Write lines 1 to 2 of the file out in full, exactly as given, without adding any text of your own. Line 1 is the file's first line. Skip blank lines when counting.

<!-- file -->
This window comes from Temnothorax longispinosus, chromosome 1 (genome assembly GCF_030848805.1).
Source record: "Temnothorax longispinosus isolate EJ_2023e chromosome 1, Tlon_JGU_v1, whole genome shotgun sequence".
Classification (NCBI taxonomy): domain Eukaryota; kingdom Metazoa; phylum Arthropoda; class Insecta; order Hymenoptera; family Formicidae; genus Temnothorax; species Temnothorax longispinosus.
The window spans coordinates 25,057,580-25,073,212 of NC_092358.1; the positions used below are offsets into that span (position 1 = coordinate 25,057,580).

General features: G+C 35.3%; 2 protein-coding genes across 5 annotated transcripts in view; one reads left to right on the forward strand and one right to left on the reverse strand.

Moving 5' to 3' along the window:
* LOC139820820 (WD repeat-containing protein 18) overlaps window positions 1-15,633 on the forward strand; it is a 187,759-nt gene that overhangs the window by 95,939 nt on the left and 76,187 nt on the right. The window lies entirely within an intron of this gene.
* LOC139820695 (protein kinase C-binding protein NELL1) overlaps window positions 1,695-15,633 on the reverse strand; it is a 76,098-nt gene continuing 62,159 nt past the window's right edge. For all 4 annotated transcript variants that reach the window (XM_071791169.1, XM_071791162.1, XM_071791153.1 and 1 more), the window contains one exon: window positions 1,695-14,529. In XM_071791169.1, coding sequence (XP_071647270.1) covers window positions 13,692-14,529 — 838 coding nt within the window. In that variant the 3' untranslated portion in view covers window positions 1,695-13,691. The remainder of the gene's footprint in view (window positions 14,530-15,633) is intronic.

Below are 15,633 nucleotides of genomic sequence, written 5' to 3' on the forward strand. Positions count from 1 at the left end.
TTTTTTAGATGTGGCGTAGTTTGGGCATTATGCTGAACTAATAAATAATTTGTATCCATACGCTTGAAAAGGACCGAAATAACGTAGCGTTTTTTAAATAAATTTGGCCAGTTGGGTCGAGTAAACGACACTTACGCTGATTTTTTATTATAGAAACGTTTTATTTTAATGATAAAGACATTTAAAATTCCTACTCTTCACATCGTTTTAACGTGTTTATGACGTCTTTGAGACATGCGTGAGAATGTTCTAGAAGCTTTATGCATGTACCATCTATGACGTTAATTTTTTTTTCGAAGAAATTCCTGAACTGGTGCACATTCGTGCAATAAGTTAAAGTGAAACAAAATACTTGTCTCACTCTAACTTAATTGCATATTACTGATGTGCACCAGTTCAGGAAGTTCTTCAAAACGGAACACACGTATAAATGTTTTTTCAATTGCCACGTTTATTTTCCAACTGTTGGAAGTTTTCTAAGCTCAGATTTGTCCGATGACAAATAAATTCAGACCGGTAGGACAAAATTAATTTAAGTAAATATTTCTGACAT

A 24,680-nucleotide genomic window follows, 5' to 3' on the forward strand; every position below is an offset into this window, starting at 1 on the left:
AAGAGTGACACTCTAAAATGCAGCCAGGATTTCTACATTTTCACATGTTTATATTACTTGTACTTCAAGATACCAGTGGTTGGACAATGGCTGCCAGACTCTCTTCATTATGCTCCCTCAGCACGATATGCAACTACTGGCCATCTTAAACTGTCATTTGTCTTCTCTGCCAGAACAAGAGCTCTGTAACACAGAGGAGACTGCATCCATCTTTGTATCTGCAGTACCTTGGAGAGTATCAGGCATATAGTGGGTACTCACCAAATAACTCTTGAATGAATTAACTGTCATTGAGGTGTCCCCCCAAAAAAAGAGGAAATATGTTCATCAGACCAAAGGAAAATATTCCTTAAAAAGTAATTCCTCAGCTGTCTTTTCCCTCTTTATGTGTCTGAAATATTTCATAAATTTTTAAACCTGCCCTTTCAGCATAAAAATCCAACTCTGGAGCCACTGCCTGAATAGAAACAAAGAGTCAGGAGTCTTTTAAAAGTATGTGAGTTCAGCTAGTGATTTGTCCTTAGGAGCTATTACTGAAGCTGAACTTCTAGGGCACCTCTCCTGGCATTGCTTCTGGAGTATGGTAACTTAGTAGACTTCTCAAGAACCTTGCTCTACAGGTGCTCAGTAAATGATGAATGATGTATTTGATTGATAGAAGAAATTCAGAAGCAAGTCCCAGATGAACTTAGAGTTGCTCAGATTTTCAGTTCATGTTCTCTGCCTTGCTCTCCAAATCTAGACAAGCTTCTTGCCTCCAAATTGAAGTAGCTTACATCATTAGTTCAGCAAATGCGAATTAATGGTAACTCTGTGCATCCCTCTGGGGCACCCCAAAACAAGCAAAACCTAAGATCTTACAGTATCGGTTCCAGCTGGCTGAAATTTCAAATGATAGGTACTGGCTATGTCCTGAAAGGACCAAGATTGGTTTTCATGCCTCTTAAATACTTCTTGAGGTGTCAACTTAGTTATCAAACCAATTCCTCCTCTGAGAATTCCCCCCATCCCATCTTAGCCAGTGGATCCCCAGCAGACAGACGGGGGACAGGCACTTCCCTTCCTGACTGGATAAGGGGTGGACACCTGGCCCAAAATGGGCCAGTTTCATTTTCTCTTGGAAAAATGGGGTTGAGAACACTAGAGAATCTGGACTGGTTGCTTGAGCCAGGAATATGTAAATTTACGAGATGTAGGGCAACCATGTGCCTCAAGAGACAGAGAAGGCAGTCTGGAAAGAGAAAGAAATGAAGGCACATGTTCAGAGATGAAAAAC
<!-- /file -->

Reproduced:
This window comes from Temnothorax longispinosus, chromosome 1 (genome assembly GCF_030848805.1).
Source record: "Temnothorax longispinosus isolate EJ_2023e chromosome 1, Tlon_JGU_v1, whole genome shotgun sequence".